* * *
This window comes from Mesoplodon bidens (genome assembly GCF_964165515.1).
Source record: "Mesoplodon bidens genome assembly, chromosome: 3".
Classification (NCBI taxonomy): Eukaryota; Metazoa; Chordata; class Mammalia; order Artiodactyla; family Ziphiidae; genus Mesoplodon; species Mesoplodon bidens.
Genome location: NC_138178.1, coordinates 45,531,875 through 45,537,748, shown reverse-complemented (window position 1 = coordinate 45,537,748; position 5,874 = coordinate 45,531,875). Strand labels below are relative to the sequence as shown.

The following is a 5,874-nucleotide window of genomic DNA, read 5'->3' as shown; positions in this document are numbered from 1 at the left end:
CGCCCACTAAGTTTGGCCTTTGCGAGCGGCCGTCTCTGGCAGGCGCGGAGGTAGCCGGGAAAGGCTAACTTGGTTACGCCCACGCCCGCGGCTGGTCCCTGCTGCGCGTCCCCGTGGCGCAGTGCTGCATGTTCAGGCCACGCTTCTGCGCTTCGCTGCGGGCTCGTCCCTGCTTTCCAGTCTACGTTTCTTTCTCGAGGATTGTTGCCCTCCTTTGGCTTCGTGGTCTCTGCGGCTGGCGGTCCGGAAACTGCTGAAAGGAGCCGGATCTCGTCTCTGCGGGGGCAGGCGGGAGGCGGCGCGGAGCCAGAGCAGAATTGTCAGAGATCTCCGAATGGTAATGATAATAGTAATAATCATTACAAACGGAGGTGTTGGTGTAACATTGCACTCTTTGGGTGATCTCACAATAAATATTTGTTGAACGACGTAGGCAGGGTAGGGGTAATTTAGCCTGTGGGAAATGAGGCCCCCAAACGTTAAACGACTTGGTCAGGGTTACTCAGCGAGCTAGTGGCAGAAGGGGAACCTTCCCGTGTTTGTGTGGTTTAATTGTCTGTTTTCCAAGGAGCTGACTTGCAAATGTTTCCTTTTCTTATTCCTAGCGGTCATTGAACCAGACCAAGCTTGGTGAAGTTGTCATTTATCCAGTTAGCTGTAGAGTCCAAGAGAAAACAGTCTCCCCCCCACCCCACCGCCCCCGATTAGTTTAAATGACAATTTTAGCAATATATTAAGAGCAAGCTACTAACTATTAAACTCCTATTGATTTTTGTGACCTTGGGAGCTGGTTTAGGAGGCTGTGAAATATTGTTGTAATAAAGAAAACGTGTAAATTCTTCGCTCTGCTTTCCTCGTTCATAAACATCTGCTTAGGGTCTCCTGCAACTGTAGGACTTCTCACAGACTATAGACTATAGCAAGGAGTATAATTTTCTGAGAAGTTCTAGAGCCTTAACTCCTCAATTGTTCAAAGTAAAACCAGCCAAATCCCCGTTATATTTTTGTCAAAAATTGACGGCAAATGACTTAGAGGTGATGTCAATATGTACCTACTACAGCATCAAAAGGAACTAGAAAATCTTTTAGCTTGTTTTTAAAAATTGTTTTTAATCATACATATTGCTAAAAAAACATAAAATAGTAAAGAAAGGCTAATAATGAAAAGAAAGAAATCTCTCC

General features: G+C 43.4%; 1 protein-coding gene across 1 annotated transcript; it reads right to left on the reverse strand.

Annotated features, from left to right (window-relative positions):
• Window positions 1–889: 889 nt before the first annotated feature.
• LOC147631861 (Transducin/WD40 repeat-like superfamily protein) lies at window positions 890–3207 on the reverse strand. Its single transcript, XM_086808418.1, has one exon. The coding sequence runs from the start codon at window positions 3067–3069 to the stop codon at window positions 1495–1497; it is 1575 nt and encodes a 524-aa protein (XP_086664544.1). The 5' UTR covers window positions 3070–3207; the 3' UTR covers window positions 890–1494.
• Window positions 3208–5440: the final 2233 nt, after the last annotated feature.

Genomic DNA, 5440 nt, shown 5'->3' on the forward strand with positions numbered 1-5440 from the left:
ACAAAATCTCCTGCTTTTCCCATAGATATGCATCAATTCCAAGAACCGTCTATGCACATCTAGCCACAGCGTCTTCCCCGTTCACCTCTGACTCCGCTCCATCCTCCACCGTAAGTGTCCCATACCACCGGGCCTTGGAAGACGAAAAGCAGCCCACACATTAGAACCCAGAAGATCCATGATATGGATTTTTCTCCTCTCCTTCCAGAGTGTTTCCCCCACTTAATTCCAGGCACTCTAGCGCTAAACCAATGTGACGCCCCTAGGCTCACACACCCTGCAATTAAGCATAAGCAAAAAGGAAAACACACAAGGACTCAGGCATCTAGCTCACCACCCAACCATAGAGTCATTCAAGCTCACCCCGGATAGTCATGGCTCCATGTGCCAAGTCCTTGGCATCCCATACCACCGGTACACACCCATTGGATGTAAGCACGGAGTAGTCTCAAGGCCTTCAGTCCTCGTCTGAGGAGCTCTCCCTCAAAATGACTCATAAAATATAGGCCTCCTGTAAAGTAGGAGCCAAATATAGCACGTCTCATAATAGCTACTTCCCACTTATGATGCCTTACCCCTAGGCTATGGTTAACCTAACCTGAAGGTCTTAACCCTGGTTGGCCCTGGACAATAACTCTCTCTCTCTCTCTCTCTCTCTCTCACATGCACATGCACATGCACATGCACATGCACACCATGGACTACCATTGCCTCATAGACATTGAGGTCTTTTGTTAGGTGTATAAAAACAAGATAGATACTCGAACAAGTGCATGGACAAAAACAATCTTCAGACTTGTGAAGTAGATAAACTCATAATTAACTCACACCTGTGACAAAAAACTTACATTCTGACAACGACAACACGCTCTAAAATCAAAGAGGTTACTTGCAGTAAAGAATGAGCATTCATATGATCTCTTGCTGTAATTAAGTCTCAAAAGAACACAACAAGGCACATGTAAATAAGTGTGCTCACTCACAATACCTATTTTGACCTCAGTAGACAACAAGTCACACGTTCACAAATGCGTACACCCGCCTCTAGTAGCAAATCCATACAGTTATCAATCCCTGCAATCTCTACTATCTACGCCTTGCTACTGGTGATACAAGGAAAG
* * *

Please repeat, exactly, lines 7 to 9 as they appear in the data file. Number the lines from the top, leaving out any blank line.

General features: G+C 43.4%; 1 protein-coding gene across 1 annotated transcript; it reads right to left on the reverse strand.

Annotated features, from left to right (window-relative positions):
• Window positions 1–889: 889 nt before the first annotated feature.